Perfect is the Enemy of Good

On June 5, 2009, Readerville closed up shop, and by June 6 I had started giving serious thought to what would come next. Readerville was good to me in a number of ways, but being part of the blogging team there really struck a chord. I  loved the whole colloquy I'd gotten going with the small community
of bloggers, the larger world of readers, and the great big universe of
the literary. It was stimulating on a regular basis, and it was fun. And
I liked the synergy we had as a group there. Karen Templer put together
a good team of articulate, opinionated, and interested writers, and I
always felt a general degree of respect for what we did.  

So I'm — well, poaching is a harsh term — I'm gathering my
fellow Readerville alumni around me in the hope that we can carry some
of that good momentum forward. I realize there's a very good chance the
world doesn't need another litblog. The conversation has been popping
up a lot this month, maybe in predictably cyclical fashion but certainly
timely for me: Is the litblog dead? Is the litblog as we know it dead, poised to mutate and spawn and devour the empty husks of newsprint? Is this just highbrow jerking off? And if so, is that OK?

Patrick Kurp of Anecdotal Evidence and D.G. Myers at A Commonplace Blog
put up a round-table symposium on the subject at the beginning of
September and got some thoughtful, smart responses — I read them all and
came away neither overloaded nor depressed, which is no small thing.
Mark Athitakis offered up a particularly measured response in American Fiction Notes, which sparked some good commentary at Literary Kicks and the Denver Post. (If I hadn't just finished drawing up that pretty banner, I might have considered naming this blog Someone should buy it up.) 

Carl_Spitzweg_021Fortunately, there aren't a lot of stylistic distinctions we need to fuss over here. We have some chops already — a fine content-to-link ratio, the right amount of snark to sincerity. We already know how it feels to do it right. As Athitakis says: "Ultimately a blog’s success is going to have to be defined by how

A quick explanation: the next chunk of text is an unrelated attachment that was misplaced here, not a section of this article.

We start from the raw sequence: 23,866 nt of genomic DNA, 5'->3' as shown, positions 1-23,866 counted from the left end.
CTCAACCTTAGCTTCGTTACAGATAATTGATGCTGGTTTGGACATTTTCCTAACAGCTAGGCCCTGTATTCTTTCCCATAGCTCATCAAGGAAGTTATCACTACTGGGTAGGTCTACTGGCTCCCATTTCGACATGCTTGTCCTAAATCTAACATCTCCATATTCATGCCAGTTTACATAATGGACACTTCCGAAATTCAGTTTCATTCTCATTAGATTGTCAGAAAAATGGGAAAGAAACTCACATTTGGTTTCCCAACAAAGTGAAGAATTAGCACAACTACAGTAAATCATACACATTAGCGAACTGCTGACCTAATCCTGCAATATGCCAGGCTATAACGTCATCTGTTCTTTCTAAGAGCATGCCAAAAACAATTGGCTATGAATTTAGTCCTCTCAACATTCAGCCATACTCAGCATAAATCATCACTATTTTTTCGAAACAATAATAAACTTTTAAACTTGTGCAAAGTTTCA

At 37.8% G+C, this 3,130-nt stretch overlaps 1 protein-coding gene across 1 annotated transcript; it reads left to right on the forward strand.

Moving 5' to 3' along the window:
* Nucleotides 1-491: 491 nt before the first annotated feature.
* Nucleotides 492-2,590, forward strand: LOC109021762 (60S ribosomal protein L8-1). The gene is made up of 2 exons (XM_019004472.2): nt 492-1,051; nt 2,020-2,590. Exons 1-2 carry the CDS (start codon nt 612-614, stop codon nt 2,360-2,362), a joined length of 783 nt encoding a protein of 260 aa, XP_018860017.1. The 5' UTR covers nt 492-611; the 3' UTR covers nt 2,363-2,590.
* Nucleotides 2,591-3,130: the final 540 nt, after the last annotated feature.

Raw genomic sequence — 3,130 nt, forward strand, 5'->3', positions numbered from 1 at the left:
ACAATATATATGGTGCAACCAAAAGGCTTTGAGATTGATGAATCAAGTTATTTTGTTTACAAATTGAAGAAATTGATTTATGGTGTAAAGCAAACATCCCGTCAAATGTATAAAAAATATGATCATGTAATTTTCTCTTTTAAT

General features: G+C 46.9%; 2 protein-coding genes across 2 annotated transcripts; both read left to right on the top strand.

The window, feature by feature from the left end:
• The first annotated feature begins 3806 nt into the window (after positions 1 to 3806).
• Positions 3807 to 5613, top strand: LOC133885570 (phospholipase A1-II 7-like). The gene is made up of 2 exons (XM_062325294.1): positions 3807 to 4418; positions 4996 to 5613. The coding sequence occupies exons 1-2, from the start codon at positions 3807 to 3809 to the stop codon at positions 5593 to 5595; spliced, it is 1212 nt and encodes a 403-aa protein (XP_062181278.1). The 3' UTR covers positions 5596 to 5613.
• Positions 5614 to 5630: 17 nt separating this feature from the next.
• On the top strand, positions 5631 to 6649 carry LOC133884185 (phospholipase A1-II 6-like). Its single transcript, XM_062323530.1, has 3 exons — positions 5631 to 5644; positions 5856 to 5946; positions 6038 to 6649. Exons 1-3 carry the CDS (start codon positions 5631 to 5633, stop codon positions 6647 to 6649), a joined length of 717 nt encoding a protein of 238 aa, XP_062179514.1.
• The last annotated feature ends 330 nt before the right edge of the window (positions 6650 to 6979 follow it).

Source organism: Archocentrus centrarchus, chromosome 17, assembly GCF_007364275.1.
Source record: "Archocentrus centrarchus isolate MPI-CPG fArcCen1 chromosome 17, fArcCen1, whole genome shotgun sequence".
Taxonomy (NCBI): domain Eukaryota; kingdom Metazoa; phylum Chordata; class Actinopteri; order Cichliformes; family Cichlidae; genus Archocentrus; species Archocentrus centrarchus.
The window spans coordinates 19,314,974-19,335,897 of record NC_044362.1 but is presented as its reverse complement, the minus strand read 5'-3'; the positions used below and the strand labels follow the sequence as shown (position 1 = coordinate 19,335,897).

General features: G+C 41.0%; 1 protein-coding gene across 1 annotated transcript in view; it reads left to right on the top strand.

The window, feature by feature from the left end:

often you provide interesting commentary about books, without gimmicks." Hey — that we can do. 

The entire summer has come and gone since I first thought of this. It's most definitely still a work in progress. I could dither with it forever, but if we're in the business of quoting Voltaire, another good one to keep in mind is Perfect is the enemy of good. If I can't roll with a little indeterminacy, I'm in the wrong business. I hope people will feel free to comment and to contribute as well — if you have something you think is worth writing about here, send it to me at Criticism is also welcome, as are compliments.

The painting is "The Bookworm," by Carl Spitzweg. Yeah, I know it's corny, but I don't believe it doesn't make you smile just a little.


31 Comments to Perfect is the Enemy of Good

  1. Pat D's Gravatar Pat D
    September 16, 2009 at 11:14 am | Permalink

    Hey, hey, hey!
    Nice start, Lisa.
    I’m working on a little article about Victor LaValle for you.

  2. Kat Warren's Gravatar Kat Warren